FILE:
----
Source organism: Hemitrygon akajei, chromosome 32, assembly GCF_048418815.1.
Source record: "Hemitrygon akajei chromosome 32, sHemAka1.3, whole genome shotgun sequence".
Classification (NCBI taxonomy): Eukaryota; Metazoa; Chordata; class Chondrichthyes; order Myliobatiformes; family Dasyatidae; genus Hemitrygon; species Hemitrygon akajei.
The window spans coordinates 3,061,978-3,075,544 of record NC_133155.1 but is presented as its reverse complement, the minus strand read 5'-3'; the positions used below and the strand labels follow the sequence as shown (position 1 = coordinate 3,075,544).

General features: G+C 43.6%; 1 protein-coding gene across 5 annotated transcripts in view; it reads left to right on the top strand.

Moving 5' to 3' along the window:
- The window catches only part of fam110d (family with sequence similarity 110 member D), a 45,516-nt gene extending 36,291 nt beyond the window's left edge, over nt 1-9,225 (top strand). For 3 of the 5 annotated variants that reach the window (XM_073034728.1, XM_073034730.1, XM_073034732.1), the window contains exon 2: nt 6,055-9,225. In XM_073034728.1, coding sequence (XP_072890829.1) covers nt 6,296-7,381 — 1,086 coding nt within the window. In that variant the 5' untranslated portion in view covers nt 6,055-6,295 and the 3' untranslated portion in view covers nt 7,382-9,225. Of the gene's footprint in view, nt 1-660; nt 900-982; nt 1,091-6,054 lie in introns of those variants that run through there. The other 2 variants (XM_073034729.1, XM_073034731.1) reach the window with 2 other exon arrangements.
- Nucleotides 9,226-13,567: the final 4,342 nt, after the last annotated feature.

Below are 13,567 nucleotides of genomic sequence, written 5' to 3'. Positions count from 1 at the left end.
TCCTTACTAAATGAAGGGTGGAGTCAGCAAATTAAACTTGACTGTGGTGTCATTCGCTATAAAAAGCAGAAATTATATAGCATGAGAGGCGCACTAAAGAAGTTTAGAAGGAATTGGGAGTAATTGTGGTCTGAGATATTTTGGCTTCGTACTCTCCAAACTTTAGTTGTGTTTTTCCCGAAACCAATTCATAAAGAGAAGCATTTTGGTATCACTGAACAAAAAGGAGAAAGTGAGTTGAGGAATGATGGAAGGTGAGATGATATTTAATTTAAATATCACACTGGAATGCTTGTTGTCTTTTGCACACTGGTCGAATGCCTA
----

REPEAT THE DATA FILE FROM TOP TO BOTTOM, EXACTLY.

Source organism: Hemitrygon akajei, chromosome 32, assembly GCF_048418815.1.
Source record: "Hemitrygon akajei chromosome 32, sHemAka1.3, whole genome shotgun sequence".
Classification (NCBI taxonomy): Eukaryota; Metazoa; Chordata; class Chondrichthyes; order Myliobatiformes; family Dasyatidae; genus Hemitrygon; species Hemitrygon akajei.
The window spans coordinates 3,061,978-3,075,544 of record NC_133155.1 but is presented as its reverse complement, the minus strand read 5'-3'; the positions used below and the strand labels follow the sequence as shown (position 1 = coordinate 3,075,544).

General features: G+C 43.6%; 1 protein-coding gene across 5 annotated transcripts in view; it reads left to right on the top strand.

Moving 5' to 3' along the window:
- The window catches only part of fam110d (family with sequence similarity 110 member D), a 45,516-nt gene extending 36,291 nt beyond the window's left edge, over nt 1-9,225 (top strand). For 3 of the 5 annotated variants that reach the window (XM_073034728.1, XM_073034730.1, XM_073034732.1), the window contains exon 2: nt 6,055-9,225. In XM_073034728.1, coding sequence (XP_072890829.1) covers nt 6,296-7,381 — 1,086 coding nt within the window. In that variant the 5' untranslated portion in view covers nt 6,055-6,295 and the 3' untranslated portion in view covers nt 7,382-9,225. Of the gene's footprint in view, nt 1-660; nt 900-982; nt 1,091-6,054 lie in introns of those variants that run through there. The other 2 variants (XM_073034729.1, XM_073034731.1) reach the window with 2 other exon arrangements.
- Nucleotides 9,226-13,567: the final 4,342 nt, after the last annotated feature.

Below are 13,567 nucleotides of genomic sequence, written 5' to 3'. Positions count from 1 at the left end.
TCCTTACTAAATGAAGGGTGGAGTCAGCAAATTAAACTTGACTGTGGTGTCATTCGCTATAAAAAGCAGAAATTATATAGCATGAGAGGCGCACTAAAGAAGTTTAGAAGGAATTGGGAGTAATTGTGGTCTGAGATATTTTGGCTTCGTACTCTCCAAACTTTAGTTGTGTTTTTCCCGAAACCAATTCATAAAGAGAAGCATTTTGGTATCACTGAACAAAAAGGAGAAAGTGAGTTGAGGAATGATGGAAGGTGAGATGATATTTAATTTAAATATCACACTGGAATGCTTGTTGTCTTTTGCACACTGGTCGAATGCCTA